Lois M. Collins: If what you see offends you, feel free to knock on the door
When she was younger, she liked to garden, whiling away the early evening hours deadheading blossoms and sometimes trimming the edge of her grass with a little pair of scissors where it bordered the sidewalk to make sure she go it exactly right.
Her husband used to mow the lawn — not her favorite chore — and fill the bird feeders. Sometimes he’s put out a homemade suet that was heavy on peanut butter and seeds and a little honey. After he developed dementia, she filled the feeders, but the suet disappeared. She didn’t have time to make it, and he no longer remembered how.
Then the precise edging stopped and the occasional weeds began to show in the once-pristine lawn.
They had a tree that grew out over the sidewalk and a couple of the branches drooped slightly. He used to trim them. She never walked over that way and probably didn’t realize they were sagging at all. Until, that is, an impatient soul walking by snapped them off and left them piled partially on the sidewalk, no doubt thinking that would make the owner see it. It was intended, I suspect, to be a slight spanking by a stranger who had not idea that the owner was a frail woman who was underwater in terms of responsibility for her husband. She was growing older herself and could have used some help.
Her city told her they’d gotten a complaint about the yard and the tree — I suspect from the tree breaker — and gave her a clean-up warning. Panicked, she called her daughter who lives elsewhere and the daughter got a hold of the local version of her own church. The clergy sent the youth group over to clean up her yard, with the promise that they’d come back in a few weeks and do it again. They did return again and again over the next three years, before her husband died and she moved to California to be near her oldest daughter and the grandkids.
One of her other daughters told me the story one day while we were talking about community and how it has changed over the last few decades or perhaps even longer. She didn’t live in her mother’s town, either, and heard the story herself after the events unfolded.
What struck her, though, and what sticks with me months after the telling, is that someone complained about a once-gorgeous yard that was starting to look neglected. But no one bothered to knock on the door and ask their neighbor if something was wrong or if they could help her in any way.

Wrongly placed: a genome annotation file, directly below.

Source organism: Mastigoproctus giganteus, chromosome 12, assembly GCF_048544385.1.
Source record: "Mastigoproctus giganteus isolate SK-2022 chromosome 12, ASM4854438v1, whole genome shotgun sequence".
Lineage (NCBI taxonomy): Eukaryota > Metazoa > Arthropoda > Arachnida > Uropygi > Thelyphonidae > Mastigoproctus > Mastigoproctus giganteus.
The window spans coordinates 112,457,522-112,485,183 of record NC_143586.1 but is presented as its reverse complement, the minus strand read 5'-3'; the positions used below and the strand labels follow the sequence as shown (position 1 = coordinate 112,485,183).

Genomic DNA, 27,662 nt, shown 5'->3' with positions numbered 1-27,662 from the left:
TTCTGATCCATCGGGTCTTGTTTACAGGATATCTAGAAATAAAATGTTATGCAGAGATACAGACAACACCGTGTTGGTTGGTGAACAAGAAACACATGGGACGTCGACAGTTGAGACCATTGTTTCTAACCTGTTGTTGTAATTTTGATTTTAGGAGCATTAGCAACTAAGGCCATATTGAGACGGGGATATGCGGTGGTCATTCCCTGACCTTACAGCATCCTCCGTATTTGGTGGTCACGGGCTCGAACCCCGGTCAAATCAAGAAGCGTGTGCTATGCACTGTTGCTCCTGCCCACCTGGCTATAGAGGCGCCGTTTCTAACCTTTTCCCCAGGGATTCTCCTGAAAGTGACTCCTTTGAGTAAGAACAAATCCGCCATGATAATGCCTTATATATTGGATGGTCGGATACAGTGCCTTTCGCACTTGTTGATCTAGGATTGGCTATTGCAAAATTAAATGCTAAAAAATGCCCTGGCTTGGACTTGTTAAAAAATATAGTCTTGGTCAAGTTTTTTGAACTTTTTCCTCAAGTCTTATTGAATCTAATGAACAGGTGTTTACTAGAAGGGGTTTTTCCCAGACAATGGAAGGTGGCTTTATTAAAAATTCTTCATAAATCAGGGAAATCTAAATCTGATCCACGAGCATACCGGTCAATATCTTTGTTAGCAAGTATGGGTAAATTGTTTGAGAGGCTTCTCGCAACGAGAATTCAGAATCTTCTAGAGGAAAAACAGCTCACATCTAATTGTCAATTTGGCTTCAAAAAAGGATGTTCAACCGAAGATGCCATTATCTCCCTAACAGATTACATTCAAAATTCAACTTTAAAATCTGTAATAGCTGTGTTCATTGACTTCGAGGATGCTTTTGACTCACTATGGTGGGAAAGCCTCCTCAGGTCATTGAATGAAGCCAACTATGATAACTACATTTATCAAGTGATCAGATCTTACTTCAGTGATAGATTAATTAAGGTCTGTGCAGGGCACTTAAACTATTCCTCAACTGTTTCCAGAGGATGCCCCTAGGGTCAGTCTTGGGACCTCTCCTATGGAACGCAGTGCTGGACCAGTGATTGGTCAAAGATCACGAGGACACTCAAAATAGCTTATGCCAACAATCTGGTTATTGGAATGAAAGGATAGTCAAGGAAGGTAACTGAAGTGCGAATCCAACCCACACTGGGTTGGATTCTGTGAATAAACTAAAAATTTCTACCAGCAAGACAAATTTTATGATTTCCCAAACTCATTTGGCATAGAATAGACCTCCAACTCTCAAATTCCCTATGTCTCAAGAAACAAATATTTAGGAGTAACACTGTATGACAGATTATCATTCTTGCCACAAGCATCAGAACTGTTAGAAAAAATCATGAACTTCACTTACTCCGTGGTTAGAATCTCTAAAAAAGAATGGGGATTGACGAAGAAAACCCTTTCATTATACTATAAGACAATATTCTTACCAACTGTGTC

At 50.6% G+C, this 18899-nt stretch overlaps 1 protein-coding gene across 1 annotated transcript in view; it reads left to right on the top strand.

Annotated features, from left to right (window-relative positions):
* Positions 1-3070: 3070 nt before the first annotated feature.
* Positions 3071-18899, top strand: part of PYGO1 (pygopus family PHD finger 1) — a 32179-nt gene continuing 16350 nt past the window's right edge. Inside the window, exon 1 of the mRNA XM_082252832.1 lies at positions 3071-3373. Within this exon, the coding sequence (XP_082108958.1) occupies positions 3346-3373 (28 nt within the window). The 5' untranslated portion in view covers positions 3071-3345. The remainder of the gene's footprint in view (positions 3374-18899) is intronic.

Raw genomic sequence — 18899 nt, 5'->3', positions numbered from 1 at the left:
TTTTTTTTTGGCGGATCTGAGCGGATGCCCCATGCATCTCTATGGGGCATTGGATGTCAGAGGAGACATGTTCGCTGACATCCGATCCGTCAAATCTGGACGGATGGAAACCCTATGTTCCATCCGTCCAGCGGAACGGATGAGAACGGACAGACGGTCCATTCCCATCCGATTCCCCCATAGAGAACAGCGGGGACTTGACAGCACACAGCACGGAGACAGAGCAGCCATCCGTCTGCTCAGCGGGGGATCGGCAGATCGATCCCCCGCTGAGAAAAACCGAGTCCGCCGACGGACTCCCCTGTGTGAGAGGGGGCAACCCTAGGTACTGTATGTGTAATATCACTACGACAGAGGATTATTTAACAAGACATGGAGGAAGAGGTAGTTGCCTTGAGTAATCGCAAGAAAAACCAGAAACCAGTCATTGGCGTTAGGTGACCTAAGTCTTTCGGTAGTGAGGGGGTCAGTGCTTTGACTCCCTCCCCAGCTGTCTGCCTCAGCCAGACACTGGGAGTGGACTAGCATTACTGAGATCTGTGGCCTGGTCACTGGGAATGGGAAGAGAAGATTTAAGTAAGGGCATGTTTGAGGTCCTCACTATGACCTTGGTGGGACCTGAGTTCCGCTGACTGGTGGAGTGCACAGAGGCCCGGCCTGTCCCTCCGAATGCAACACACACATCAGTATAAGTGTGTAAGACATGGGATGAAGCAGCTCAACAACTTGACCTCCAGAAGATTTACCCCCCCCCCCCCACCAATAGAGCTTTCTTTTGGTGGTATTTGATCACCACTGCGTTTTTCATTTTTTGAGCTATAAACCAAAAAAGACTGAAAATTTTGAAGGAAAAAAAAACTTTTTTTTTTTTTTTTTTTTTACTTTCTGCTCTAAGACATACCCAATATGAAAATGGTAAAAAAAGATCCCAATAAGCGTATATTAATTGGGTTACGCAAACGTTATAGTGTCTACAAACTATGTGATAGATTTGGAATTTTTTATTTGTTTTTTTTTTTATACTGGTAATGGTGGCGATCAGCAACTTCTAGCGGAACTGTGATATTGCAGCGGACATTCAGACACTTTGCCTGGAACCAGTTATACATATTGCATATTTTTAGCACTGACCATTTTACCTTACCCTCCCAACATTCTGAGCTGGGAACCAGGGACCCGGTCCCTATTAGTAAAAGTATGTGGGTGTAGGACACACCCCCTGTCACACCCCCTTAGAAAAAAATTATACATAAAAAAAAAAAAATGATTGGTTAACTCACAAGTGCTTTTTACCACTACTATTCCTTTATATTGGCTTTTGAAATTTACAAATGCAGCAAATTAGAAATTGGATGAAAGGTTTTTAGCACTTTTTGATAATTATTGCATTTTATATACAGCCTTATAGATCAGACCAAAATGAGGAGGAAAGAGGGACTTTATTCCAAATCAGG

If you’re an adult kid that lives three states from your folks, you might not know between your visits that their physical surroundings are starting to unravel, the hint of a deterioration of circumstances that should be cause for concern. But those who lived nearby clearly noticed and perhaps even mentioned it within their own family. “Wonder what’s going on over there. The place is falling into disrepair.” Yet no one asked her if she needed help or offered to call her kids.
It seems to me the individual who snapped off the branches haphazardly in a fit of pique might have as easily knocked on the door and asked to borrow the pruners to lop the two branches properly. Instead of indulging in a little bit of temper busting the tree, he could have spent five minutes helping her and walked away with a feeling of satisfaction from having made someone else happy or lifted someone’s burden.
I’m as oblivious as the next one to the changed circumstances of those around me, sometimes. We all get caught up in our own lives, starring in our own dramas. Still, I’ll go out on a limb here and promise that if my neighbor’s house or surroundings develop features I’m tempted to report, I’ll knock first and see if there’s anything I can do.
Email: firstname.lastname@example.org, Twitter: Loisco
- My view: Common Core tests erode parental rights
- Lois M. Collins: The gifts I hope I gave my...
- In our opinion: Talking of tax reform and...
- Letter: Who's against Healthy Utah?
- Bob Bennett: Climate change question should...
- Letter: Mandated freedom
- Mia Love: Big government needs to get out of...
- My view: Opioid technology can save Utah lives